Workers at Volkswagen Czech unit Skoda Auto held a strike on April 17 to show their disatisfaction with the "final" wages offered by the company. Chrysler CEO tOM LaSorda is pushing ahead with his transformation strategy despite talks about the company's future is still going on. He made the goal for the company to return to profitability by next year and achieve a modest 2.5% return on sales by 2009.
Here are the top news this week:
Czech Skoda unions reject wage offer, plan strike
From:Automotive News April 16 2007
Workers at Volkswagen Czech unit Skoda Auto rejected what the company called its final pay offer and plan a three-hour strike on April 17, a union official said.
Skoda is the Czech Republic's largest company with sales of 203.7 billion crowns ($9.80 billion) last year, the country's largest exporter and a key customer of dozens of parts makers.
"Everything is pointing to it (a strike)," a union official, who asked not to be named, told Reuters.
The April 17 strike would be a warning of possible further action.
Chrysler Group leads push for diesel engines
From:freep April 17 2007
As the auto industry moves toward more fuel-efficient, cleaner vehicles, there's a cluster of automotive, environmental and energy experts rooting for the diesel engine.
Perhaps their biggest challenge is to convince drivers that today's diesels aren't the slow, noisy, smelly diesels of the past.
A leading voice in that effort is DaimlerChrysler AG's Chrysler Group, which in January started producing its second diesel vehicle for North America. A diesel version of the Jeep Grand Cherokee will be hitting dealerships soon. It comes after the automaker sold more than it expected of the diesel Jeep Liberty last year, Robert Lee, vice president of powertrain product engineering for DCX, told more than 100 people at the Society of Automotive Engineers World Congress today at Cobo Hall in Detroit. The Liberty diesel was an experiment to see whether consumers would be willing to pay an extra $1,500 for a diesel vehicle.
It worked well enough for Chrysler to release the diesel Grand Cherokee, which costs an extra $3,000 and is expected to save drivers $592 a year on fuel.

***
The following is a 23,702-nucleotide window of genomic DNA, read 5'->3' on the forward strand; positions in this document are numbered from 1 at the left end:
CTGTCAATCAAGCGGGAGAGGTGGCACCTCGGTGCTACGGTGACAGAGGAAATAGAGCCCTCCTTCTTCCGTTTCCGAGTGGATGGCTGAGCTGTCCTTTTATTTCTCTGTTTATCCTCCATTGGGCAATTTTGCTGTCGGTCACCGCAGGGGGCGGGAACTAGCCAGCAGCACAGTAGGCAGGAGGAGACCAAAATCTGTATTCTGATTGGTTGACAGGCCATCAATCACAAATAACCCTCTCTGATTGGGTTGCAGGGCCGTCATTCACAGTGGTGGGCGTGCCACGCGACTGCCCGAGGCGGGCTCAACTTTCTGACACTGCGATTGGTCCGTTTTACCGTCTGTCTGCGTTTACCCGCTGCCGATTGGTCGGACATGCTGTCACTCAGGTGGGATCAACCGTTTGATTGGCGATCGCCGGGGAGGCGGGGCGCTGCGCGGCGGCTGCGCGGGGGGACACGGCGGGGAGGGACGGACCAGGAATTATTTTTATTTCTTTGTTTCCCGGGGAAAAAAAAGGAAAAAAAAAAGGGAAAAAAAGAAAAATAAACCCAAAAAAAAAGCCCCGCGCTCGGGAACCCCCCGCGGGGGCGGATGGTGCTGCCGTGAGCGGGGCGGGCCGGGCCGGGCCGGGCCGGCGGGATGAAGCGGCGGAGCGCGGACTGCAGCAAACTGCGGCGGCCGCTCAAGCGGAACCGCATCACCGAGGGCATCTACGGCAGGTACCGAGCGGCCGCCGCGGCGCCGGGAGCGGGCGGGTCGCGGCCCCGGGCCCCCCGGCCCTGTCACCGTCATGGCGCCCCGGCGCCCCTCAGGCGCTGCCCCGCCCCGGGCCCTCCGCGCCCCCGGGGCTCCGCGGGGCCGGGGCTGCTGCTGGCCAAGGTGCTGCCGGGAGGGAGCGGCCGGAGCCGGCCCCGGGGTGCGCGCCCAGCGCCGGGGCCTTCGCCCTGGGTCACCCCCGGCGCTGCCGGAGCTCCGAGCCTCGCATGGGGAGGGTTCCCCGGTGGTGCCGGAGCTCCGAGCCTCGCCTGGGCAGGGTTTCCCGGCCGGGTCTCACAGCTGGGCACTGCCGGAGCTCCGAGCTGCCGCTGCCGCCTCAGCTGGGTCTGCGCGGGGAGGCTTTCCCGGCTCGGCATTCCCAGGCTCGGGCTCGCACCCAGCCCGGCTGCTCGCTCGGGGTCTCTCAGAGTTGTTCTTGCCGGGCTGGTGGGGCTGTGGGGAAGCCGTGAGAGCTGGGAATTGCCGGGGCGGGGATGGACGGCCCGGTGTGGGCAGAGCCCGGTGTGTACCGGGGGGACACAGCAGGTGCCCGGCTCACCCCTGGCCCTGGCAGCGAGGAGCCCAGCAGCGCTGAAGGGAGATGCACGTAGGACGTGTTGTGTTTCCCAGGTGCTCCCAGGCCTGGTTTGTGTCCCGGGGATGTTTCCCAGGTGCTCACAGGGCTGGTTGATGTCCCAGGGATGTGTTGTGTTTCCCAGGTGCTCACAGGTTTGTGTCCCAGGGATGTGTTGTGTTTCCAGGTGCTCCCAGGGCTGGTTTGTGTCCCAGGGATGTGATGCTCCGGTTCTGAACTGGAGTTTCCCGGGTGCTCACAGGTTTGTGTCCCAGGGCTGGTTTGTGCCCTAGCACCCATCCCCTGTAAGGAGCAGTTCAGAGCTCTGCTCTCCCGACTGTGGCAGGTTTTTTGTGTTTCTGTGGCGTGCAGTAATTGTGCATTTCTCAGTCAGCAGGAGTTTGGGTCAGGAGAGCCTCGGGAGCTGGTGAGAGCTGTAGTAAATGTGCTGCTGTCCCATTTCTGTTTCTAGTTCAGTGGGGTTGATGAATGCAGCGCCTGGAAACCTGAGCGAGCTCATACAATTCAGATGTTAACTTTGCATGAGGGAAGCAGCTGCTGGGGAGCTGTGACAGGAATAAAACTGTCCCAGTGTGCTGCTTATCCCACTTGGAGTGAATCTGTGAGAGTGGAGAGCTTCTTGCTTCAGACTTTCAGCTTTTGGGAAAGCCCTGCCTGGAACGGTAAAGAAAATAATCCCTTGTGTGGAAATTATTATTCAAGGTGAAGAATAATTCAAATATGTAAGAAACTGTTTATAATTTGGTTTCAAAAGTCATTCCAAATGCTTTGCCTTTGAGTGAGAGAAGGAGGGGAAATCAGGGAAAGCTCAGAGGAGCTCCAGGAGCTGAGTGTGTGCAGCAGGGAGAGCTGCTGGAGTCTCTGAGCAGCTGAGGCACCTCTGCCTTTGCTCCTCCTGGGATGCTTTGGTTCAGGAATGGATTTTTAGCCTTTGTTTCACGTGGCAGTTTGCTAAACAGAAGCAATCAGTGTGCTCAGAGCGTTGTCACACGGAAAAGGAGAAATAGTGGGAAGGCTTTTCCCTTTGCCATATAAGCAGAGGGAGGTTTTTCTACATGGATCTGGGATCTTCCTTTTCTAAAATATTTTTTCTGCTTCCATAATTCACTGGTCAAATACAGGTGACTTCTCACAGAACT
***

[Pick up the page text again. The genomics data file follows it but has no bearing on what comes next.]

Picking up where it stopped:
Chrysler plans new engine plant in Trenton
From:detnews April 18 2007
DaimlerChrysler AG's Chrysler Group, forging ahead with its turnaround plan, is expected to announce Wednesday that it will build a new engine plant in Trenton to produce the automaker's next generation of V-6 engines, code-named Phoenix, according to sources familiar with the plan.
The announcement comes after the Michigan Economic Growth Authority approved tax credits today worth more than $11.2 million over nine years to pave the way for the new factory.
Chrysler is expected to announce the Trenton project along with plans for a new axle factory in Marysville during a press conference Wednesday at the company's Auburn Hills headquarters. The Detroit News first reported Chrysler's axle factory plans today. "We applaud the state's move," Chrysler spokesman Dave Elshoff said of the tax credits. "Incentives of this nature are an important part of the business-case building process to move forward with any investment."
Selling Chrysler supported
From:freep April 19 2007
Jim Press, president of Toyota Motor North America, said Tuesday that the potential sale of the Chrysler Group could be good for the Auburn Hills automaker and the overall industry.
Press was in Detroit to accept the 2007 Automotive Executive of the Year award, sponsored by the Automotive Industry Action Group, a trade association of suppliers and automakers. Last week, Press was named the first non-Japanese member of Toyota Motor Corp.'s board of directors.
The possible sale of the Chrysler Group by DaimlerChrysler AG is forcing the division to focus on what Press called the "root causes" of problems -- structural issues such as overcapacity where supply and demand do not match up.
Chrysler offers new sales twist
From:detnews April 20 2007
DaimlerChrysler AG's Chrysler Group told dealers Wednesday it is adding cash incentives on several new vehicles and added an unusual twist -- bonuses of up to $15,000 for sales managers whose dealerships meet or exceed April sales volume targets.
In a memo from Chrysler to its dealers obtained by The Detroit News, Chrysler said the incentives were "designed to close out April with increased momentum."
Sales managers will become eligible for a cash bonus if their dealership reaches 100 percent of its goal for April established under the automaker's volume performance allowance (VPA) program. The bonuses will be higher if the dealership hits 115 percent of its goal, according to the memo.
Toyota breaks ground for US plant
From:servihoo April 20 2007
Toyota Motor Corp. broke ground on its eighth North American manufacturing plant Wednesday, a 1.3 billion-dollar facility in Blue Springs, Mississippi.
The new plant will help the Japanese automaker expand its North American operations to 15 plants by 2010 with the annual capacity to build some 2.2 million cars and trucks, 1.45 million engines and 600,000 automatic transmissions.
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